An international businessman, working mostly in airline catering. Lebanese by birth, Albertino has lived in England most of his life, and was inspired by wildlife from an early age. He has been involved in WLT’s work since 1996 when he helped fund the purchase of the Ranch of Hopes (Estancia la Esperanza), in Patagonia and the video about the project. Since then he has funded land purchase in several other WLT project sites including Borneo, Brazil and India, and has visited some of them. In addition to his support for the World Land Trust, he has also funded conservation activities in Lebanon.
Currently Publisher at Collins Natural History, Myles started nature watching at an early age – he recalls his first exciting bird watching experience as watching a hoopoe in Suffolk when he was eight. He has been a keen birdwatcher ever since, but is a life-long zoologist, reading zoology at the University of Bristol. He is very fond of the wild places of the British Isles – particularly the West Coast of Scotland and Ireland. Also Publisher of the New Naturalist series at Collins. Myles was appointed WLT Honorary Treasurer in 2012.
A Norfolk-based writer on wildlife who also covers other subjects, most notably sport, and has published three novels. He has written a number of books on wildlife, including the Bad birdwatcher trilogy. He is a member of Green Ink, assigning his Public Lending Rights to World Land Trust. In 2014 Simon was awarded the Charles Rothschild and Miriam Rothschild medal by The Wildlife Trusts for his outstanding commitment to conservation.
Dr Iain Barr
Dr Iain Barr is a Senior Lecturer in the School of Biological Sciences at the University of East Anglia (UEA). His association with WLT dates back to 2008, developing the UEA/WLT intern programme in designing scientific projects for sites in South America. In early 2014 he joined a WLT field trip to Paraguay and he is currently working with WLT to develop a research project in the Gran Chaco in Paraguay in 2015. Iain pursues his research interests of ornithology and population genetics. He is a member of the Centre for Ecology, Evolution and Conservation at UEA and he is the lead consultant at the UEA Bird Group Consultants. He specialises in using traditional and modern DNA methods to accurately audit biodiversity.
Mark is a zoologist, an active and outspoken conservationist, an award-winning writer, a TV and radio presenter, a widely published photographer, a magazine columnist and a conservation consultant. He co-presented the six-part BBC2 television series Last Chance to See, with Stephen Fry, in which the unlikely duo travelled the world in search of endangered species (autumn 2009), and BBC2’s The Museum of Life (spring 2010). For many years he presented the weekly half-hour radio programme Nature, on BBC Radio 4. He has written more than 50 books (including several bestsellers) and has been Chairman of the Judging Panel of the prestigious Wildlife Photographer of the Year Competition since 2005. A co-founder of WLT’s Green Ink project.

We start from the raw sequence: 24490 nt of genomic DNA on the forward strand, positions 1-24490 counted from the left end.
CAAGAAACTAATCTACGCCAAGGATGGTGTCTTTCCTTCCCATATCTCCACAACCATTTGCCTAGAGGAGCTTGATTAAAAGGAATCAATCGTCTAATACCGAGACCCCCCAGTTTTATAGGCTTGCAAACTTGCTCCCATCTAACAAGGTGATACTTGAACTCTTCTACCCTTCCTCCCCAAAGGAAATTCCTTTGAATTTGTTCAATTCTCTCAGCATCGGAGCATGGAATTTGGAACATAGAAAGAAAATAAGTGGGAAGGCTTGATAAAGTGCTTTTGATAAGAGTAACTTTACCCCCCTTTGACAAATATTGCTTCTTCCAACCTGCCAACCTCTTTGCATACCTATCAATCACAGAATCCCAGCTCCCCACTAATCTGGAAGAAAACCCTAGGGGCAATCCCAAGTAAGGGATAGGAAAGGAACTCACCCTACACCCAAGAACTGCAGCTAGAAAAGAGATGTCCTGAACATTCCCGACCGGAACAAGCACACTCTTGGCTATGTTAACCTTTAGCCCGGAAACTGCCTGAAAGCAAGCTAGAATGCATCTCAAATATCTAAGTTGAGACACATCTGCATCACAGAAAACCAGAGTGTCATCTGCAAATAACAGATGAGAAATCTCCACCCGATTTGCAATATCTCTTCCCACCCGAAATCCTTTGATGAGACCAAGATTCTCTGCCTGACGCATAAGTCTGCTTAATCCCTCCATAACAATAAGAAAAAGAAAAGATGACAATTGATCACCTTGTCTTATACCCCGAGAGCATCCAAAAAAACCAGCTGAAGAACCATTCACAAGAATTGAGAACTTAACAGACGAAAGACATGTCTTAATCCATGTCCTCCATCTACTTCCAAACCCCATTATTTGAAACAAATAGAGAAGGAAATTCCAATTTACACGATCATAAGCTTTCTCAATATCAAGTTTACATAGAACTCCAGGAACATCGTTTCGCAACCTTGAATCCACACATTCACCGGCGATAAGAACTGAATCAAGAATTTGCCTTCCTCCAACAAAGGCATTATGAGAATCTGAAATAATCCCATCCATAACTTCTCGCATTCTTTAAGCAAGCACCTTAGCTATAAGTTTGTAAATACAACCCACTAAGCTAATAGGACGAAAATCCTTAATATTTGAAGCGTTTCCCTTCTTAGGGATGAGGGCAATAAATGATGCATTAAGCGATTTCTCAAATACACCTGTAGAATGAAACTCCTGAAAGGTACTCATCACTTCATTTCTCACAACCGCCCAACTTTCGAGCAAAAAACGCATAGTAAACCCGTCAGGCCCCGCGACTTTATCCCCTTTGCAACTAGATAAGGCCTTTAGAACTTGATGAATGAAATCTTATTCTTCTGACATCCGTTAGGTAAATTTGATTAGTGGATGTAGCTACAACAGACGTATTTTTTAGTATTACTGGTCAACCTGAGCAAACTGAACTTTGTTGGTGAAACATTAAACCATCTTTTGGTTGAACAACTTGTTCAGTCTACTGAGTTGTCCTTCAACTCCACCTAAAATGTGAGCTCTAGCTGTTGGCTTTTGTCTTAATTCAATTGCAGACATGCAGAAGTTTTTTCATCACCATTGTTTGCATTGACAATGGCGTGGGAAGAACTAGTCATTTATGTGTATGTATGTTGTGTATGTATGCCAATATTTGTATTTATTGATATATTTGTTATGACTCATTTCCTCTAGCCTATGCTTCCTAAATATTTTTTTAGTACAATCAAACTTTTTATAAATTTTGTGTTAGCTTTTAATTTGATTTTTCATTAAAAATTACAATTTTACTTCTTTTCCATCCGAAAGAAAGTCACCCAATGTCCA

A former magazine publisher who founded Origin Publishing in 1997. The company was bought by BBC Magazines in 2004 and Kevin took over responsibility for a number of BBC titles, including BBC Wildlife. He is currently Chair of RSPB Council, having served previously as a trustee from 2011-2016. He is also Chair of World Land Trust Trading Ltd. and a former Chair of Devon Birds. He lives on Dartmoor where he owns 100+ acres of woodland, meadow and moorland that he manages for wildlife. He is a regular visitor to South America and a keen supporter of WLT’s Bolivia partner, Asociación Armonia.
Dr Lee Durrell
Is Honorary Director of the Durrell Wildlife Conservation Trust, which operates one of the world’s foremost centres for breeding endangered species and training conservation professionals at its headquarters in Jersey, as well as 50 conservation projects in 14 countries. Together with her late husband, Gerald Durrell, she launched the Programme for Belize, which became World Land Trust, in London in 1990. World Land Trust congratulates Dr Lee Durrell, on being awarded an MBE in the Queen’s Birthday Honours in June 2011.